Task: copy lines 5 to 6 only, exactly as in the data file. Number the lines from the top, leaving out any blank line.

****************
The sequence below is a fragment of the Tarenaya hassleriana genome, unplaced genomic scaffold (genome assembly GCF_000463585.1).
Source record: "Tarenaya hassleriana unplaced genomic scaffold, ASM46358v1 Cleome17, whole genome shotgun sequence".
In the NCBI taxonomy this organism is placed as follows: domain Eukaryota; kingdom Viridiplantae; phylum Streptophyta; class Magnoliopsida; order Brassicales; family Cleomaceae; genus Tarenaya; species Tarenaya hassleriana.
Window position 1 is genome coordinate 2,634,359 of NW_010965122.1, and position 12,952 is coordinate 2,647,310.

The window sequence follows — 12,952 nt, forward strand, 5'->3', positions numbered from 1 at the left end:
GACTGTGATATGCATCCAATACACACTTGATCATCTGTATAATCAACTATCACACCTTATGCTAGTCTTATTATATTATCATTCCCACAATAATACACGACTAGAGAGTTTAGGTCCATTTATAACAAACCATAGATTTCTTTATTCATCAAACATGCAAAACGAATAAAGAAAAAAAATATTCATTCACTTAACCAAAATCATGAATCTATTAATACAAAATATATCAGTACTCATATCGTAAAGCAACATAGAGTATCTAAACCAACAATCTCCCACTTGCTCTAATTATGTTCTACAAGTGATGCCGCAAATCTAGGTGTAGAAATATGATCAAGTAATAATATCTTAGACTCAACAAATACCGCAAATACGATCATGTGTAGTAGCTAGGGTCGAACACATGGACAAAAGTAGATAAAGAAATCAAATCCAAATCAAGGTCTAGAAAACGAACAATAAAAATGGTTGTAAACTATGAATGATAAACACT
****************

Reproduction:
The window sequence follows — 12,952 nt, forward strand, 5'->3', positions numbered from 1 at the left end:
GACTGTGATATGCATCCAATACACACTTGATCATCTGTATAATCAACTATCACACCTTATGCTAGTCTTATTATATTATCATTCCCACAATAATACACGACTAGAGAGTTTAGGTCCATTTATAACAAACCATAGATTTCTTTATTCATCAAACATGCAAAACGAATAAAGAAAAAAAATATTCATTCACTTAACCAAAATCATGAATCTATTAATACAAAATATATCAGTACTCATATCGTAAAGCAACATAGAGTATCTAAACCAACAATCTCCCACTTGCTCTAATTATGTTCTACAAGTGATGCCGCAAATCTAGGTGTAGAAATATGATCAAGTAATAATATCTTAGACTCAACAAATACCGCAAATACGATCATGTGTAGTAGCTAGGGTCGAACACATGGACAAAAGTAGATAAAGAAATCAAATCCAAATCAAGGTCTAGAAAACGAACAATAAAAATGGTTGTAAACTATGAATGATAAACACT